This is Me audition and the defeat of shame

Retrospect is a human luxury. It’s great to remember the good, the joyous journey of the past. But it also serves as a painful, backwards glance at what could-have-been, should-have-been.

When I look back at some of the decisions I’ve made regarding relationships, actions, and spoken words, I have to wonder, “What was I thinking?” I admit there are times when I wonder what my life would have been like without those stupid, silly, and often sinful decisions.

The rear-view mirror provides a different perspective, if slightly skewed view of the past. My life is replete with these memories. And the workplace hasn’t been spared either.

And it isn’t just the big things – the explosive decisions that can ruin a man or a woman. It’s the everyday lazy actions, the misplaced word, the shaded truth.

The problem is that you can never go back and undo the past. You can’t jump in the DeLorean and go back in time to change.

Regret is one of life’s most painful lessons. And without good perspective, that regret leads to shame.

Photo by Karl Fredrickson on Unsplash
Photo by Karl Fredrickson on Unsplash

All I have is grace

The world tells us that the good decisions eventually outweigh the bad, that in the end, as long as you are a “good person” that it all works out. The problem is that a single bad decision can ruin a lifetime of good decisions. I’ve done that in marriage, at work, and with friends.

There are natural consequences to our actions. I’m living with some of those right now. I have strained relationships at work. There are acquaintances who are no longer friends. Mostly, I live with the stern finger pointing to my heart, the accusations still fresh, raw.  I often lie awake at night, unable to stop the ship that has sailed.

But consequences are far different from karma, the belief that the good will reward the good and the bad will haunt the bad.

I have to keep reminding myself, “Karma is a lie. In God’s world, grace rules.”

Finding our way back home

In the book of Samuel, a widow approached the king, looking for justice for her family. And in her simplicity, she uttered these words. “But God does not just sweep life away; instead, he devises ways to bring us back when we have been separated from him.” 2 Samuel 14.14.

As His children, we need to allow Father God to delight us with His grace. Forgiving ourselves without regressing to shame isn’t easy, especially when the tape keeps playing in the memory bank. But I no longer have to wonder, “What was I thinking” because He is continually finding ways to bring us home. We don’t have to piece it all together.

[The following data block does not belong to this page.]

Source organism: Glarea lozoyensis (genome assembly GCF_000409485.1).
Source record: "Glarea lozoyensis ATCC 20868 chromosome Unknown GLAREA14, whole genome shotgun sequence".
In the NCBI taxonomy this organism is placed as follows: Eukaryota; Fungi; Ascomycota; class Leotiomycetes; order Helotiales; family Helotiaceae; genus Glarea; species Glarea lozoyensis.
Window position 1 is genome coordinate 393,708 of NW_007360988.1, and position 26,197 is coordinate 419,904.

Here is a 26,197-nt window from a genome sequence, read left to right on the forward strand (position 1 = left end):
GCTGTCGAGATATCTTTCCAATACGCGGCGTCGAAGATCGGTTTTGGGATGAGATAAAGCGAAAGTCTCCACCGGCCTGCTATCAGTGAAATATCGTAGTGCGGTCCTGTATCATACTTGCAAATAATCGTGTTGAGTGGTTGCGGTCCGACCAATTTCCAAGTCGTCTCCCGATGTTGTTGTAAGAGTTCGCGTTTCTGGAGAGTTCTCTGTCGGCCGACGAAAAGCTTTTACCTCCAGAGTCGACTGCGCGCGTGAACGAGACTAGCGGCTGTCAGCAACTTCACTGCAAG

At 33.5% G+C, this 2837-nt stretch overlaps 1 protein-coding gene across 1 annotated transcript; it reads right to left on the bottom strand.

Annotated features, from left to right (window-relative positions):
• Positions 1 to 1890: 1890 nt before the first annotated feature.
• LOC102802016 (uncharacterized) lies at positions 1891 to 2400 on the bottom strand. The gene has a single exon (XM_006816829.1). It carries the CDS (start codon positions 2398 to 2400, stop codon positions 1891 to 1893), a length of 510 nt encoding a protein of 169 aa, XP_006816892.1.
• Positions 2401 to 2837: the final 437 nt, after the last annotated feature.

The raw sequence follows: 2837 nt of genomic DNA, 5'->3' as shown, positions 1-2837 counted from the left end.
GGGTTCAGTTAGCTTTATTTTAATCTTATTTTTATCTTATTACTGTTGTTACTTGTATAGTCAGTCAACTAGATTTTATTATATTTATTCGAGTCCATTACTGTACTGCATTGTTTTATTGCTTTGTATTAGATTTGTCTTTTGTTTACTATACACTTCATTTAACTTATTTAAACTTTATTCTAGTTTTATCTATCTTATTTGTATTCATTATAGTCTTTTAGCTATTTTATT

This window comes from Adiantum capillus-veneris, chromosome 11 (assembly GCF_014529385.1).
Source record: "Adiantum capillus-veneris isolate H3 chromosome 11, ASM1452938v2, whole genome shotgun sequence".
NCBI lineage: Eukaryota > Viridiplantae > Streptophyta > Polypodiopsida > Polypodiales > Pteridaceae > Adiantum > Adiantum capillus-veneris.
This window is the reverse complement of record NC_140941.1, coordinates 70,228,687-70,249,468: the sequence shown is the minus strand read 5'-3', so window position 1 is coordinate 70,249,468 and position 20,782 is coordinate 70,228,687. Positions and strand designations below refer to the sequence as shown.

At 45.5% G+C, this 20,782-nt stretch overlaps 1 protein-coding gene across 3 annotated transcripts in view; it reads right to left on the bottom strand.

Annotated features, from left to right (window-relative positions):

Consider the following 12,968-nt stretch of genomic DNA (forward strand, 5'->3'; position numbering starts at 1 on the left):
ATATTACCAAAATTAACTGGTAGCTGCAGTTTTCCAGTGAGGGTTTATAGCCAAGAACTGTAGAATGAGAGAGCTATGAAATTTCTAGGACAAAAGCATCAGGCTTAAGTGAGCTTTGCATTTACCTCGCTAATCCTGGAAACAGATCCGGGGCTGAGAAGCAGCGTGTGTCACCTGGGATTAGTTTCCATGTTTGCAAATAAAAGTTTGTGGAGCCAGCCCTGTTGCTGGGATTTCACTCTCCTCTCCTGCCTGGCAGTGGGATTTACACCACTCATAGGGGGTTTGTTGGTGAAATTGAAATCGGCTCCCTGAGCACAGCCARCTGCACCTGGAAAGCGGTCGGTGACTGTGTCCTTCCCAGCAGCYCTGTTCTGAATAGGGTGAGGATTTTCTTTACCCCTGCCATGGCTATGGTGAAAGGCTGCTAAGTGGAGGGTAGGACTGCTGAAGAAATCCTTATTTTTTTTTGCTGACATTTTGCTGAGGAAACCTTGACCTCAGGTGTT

An even more powerful force is when we display that same grace to a world around us – friends, family and coworkers who don’t have the same sense of perspective. To look at someone who has failed, hold out a hand and lift them up is an act that change a life – maybe change a world.

Yesterday is suddenly no longer anchor that weighs us down. We have today — and tomorrow, too.

The song that helped “The Greatest Showman” come to the big screen

I heard a story in church yesterday about the song that was sung to help film executives “sign off” on the new film, “The Greatest Showman.”

It’s a passionate presentation by someone who doesn’t seem to be faking. When she pushes away the microphone, our pastor said that was the moment when shame was defeated. “This is me” isn’t a declaration of doing anything, saying anything. It’s a declaration that our past will not dictate our future nor will it determine our present.

“All things are made new.”

There isn’t perfect theology here, but this is a gospel message. Shame no More

———————-

“This Is Me”

I’m not a stranger to the dark Hide away, they say

‘Cause we don’t want your broken parts

I’ve learned to be ashamed of all my scars

Run away, they say

No one will love you as you are

But I won’t let them break me down to dust

I know that there’s a place for us

For we are glorious

When the sharpest words wanna cut me down

I’m gonna send a flood, gonna drown them out

I am brave, I am bruised

I am who I’m meant to be, this is me

Look out ’cause here I come

And I’m marching on to the beat

I drum I’m not scared to be seen

I make no apologies, this is me

Another round of bullets hits my skin

Well, fire away ’cause today, I won’t let the shame sink in

We are bursting through the barricades

And reaching for the sun (we are warriors)

Yeah, that’s what we’ve become

Won’t let them break me down to dust

I know that there’s a place for us

For we are glorious

out (…this is me)

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